This analysis of Vista’s “Content Protection” (dis)functionality is a bit disturbing and makes me wonder if that’s why my wireless card refused to work reliably when I used the demo of Vista (yeah, yeah).
I work in a company that makes (legal) use of DVD video and CD audio to produce content and this analysis is worrisome enough that I hope those in the group carefully look at what Vista does before doing and “standard” upgrades as this could potentially prevent the job from being done in the best way possible.
I’m really not sure what all this paranoia gets to anyone, people will find ways around any sort of protection offered. Those who just want to legally watch their content on whatever hardware they have will now have issues, even if they have no intention of hooking anything up between the content and the hardware to capture the content. So it’s basically lose/lose except for Microsoft, which gets to look great to the content providers for making users jump through hoops to “protect” their content.
Apparently, AutoDesk is rather angry that the Open Design Alliance in adding what is essentially an AutoCAD ‘watermark’ to AutoCAD DWG files produced by it’s libraries. When I first read the headline to the /. article, it implied that AutoDesk was directly trying to step the reverse-engineering for the format itself. On further reading (of the article itself as well the comments on the /. article), it’s more that AutoDesk doesn’t want the ‘TrustedDWG’ data to be applied.
Now, this does effectively mean that you can’t produce files outside of AutoCAD because apparently it will only read DWG files that are marked in this way. And that’s the real issue in the matter. For people using AutoCAD, all is fine because obviously all the bits will be properly set and encrypted. However, if you’re working with somebody who isn’t using AutoCAD, but another program capable of producing DWG files, both you and he lose out because the files will be unreadable. The files may be exactly the same as what would have been produced by AutoCAD but still won’t be readable.
So, even though they are apparently fine with people reverse-engineering the format, they are still saying that if you are using AutoCAD, then every person or company you work with better be using it as well.
Keep in mind that the OpenDWG is capable of producing the ‘TrustedDWG’ data, but is no longer making that code available out of respect for the lawsuit. This really makes me want to obtain the code (if it was already available) or attempt to reverse the format myself.
What AutoDesk should do is add a dialog when opening the ‘open’ files that says ‘Warning: This file was produced outside of AutoDesk’. But whatever.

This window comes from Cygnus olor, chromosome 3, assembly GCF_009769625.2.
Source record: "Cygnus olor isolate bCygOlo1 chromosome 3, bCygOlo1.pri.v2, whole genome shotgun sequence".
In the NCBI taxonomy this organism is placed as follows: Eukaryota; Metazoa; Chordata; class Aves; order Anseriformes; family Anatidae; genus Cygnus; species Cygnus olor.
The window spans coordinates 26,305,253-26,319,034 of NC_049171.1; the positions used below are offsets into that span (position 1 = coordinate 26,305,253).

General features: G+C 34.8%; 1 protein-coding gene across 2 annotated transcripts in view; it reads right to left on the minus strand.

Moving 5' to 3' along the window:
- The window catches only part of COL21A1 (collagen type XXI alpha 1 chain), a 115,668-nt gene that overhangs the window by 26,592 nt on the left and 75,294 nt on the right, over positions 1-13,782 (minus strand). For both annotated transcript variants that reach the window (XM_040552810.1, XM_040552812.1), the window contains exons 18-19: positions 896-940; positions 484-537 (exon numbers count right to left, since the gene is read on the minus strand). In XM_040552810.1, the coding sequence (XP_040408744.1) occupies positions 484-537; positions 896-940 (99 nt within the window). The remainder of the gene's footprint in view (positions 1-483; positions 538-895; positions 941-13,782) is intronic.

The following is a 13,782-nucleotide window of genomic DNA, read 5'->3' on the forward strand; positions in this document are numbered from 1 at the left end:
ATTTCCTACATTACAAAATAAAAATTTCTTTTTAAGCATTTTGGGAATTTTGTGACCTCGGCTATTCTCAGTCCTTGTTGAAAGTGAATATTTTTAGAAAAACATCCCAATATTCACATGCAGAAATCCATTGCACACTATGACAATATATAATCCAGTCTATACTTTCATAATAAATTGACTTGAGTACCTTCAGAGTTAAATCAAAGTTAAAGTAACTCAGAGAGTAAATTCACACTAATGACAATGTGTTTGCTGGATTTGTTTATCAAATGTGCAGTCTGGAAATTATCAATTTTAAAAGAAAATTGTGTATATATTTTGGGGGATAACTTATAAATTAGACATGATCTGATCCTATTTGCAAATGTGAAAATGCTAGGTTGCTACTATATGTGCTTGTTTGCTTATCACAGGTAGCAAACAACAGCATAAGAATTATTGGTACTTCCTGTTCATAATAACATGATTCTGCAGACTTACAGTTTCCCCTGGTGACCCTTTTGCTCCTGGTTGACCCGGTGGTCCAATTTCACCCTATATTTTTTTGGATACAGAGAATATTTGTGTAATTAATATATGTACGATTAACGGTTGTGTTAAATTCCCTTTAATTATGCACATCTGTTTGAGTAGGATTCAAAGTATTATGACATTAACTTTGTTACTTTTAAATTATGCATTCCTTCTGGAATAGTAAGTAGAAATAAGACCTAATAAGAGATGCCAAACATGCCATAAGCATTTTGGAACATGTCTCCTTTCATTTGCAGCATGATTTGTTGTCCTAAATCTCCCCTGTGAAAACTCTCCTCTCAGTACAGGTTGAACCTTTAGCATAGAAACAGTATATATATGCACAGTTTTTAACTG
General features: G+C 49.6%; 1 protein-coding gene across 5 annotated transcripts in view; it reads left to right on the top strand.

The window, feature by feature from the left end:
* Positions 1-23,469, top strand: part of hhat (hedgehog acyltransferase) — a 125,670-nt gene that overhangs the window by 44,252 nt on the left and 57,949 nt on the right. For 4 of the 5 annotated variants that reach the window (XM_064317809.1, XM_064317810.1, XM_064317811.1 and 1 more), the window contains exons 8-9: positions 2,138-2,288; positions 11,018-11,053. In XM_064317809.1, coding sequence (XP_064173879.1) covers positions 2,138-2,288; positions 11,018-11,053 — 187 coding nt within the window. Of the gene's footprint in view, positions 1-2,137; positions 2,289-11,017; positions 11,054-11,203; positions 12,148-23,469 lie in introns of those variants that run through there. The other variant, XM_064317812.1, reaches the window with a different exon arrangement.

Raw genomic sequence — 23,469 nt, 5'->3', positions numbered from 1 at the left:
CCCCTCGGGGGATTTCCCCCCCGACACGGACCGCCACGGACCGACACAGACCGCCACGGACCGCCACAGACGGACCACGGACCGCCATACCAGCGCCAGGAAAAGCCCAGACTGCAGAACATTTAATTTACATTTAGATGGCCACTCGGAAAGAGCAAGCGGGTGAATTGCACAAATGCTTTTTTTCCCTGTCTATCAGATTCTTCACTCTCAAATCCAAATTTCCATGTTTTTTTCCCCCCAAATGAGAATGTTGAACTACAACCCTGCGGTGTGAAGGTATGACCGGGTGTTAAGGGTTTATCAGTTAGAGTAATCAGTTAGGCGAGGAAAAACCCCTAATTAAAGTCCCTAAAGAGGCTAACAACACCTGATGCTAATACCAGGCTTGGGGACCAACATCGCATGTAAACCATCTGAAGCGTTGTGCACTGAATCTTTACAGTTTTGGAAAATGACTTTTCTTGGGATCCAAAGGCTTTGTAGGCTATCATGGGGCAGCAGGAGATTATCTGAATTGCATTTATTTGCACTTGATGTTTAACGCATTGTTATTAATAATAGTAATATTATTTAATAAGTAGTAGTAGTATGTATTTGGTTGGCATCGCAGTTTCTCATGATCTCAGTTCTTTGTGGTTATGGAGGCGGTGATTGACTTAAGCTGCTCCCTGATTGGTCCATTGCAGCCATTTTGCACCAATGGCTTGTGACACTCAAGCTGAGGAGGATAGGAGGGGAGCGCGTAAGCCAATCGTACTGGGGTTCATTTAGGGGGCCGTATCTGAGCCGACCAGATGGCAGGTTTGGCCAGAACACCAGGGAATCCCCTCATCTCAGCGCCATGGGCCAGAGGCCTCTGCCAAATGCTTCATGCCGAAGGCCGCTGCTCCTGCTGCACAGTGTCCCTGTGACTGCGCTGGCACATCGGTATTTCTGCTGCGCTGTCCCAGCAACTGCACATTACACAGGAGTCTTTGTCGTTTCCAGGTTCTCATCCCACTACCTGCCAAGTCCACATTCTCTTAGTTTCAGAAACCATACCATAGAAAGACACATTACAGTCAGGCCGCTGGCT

I definitely prefer and use “in line”, and based on user comments on here as well as other bits I’ve looked at it seems that “on line” originated in the New England area of the US.
Using the Google counting method of voting:
41K results http://www.google.com/search?q=%22standing+on+line%22
1M results http://www.google.com/search?q=%22standing+in+line%22
I don’t know when people starting using “on line”, but I actually think it was before the web became popular (I’ve seen it in books that are pretty old) but I started noticing it a couple of years ago and it still sounds rather awkward to my ears.
What’s your preference?
Update: I just woke up and noticed that the 2nd entry for the “stand in line” search was a “Dialect Survey” by the University of Wisconsin, Milwaukee Lingustics Department showing that most people prefer “in line.” Yeah, that’s right.
Update (11/29/2007): Reader Brendan pointed out that I didn’t quote each of my queries, which was especially important because “on line” is hugely popular. After doing that, “standing in line”clearly wins with about 1.4M results vs 32K for “standing on line.” Yeah, that’s right 🙂
Update (9/30/2009): Many commenters have pointed out that this seems to come up a lot in New York (and New England). I was just watching 2001: A Space Odyssey by Stanely Kubrick and Arthur C. Clarke, released in 1968. I noticed “on line” being used and looked up and it turns out that Kubrick was born in New York. So take of that what you will. This also is evidence that it is definitely not a new or recent phrase.
Update (11/10/2009): Added the actual quoted version of the links. This replaced the old versions that didn’t have the quotes:
114M results: http://www.google.com/search?hl=en&q=standing+on+line&btnG=Search
53M results: http://www.google.com/search?hl=en&q=standing+in+line&btnG=Search